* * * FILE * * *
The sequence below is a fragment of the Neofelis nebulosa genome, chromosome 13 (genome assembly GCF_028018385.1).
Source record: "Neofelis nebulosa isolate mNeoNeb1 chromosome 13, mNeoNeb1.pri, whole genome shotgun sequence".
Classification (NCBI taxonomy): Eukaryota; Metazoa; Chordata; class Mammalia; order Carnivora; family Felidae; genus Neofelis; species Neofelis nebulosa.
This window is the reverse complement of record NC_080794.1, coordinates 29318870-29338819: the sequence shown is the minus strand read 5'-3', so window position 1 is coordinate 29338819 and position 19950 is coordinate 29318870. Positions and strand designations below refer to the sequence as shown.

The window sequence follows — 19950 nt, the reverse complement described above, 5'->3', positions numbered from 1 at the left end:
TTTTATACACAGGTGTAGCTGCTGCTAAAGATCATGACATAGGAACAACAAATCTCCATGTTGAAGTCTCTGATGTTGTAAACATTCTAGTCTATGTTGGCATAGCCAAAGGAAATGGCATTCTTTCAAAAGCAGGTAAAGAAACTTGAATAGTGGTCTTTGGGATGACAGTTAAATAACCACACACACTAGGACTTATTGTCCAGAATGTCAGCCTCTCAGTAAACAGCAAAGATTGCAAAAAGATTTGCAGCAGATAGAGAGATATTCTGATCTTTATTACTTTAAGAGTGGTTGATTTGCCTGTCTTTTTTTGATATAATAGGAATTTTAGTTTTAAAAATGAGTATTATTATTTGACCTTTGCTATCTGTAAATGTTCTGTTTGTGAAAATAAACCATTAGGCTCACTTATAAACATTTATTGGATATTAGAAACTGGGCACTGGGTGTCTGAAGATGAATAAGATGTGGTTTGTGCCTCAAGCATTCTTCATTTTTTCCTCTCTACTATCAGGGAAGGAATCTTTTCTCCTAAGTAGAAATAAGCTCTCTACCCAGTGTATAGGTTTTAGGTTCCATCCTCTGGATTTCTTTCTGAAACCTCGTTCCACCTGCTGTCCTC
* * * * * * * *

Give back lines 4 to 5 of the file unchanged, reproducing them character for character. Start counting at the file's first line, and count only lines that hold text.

This window is the reverse complement of record NC_080794.1, coordinates 29318870-29338819: the sequence shown is the minus strand read 5'-3', so window position 1 is coordinate 29338819 and position 19950 is coordinate 29318870. Positions and strand designations below refer to the sequence as shown.

The window sequence follows — 19950 nt, the reverse complement described above, 5'->3', positions numbered from 1 at the left end: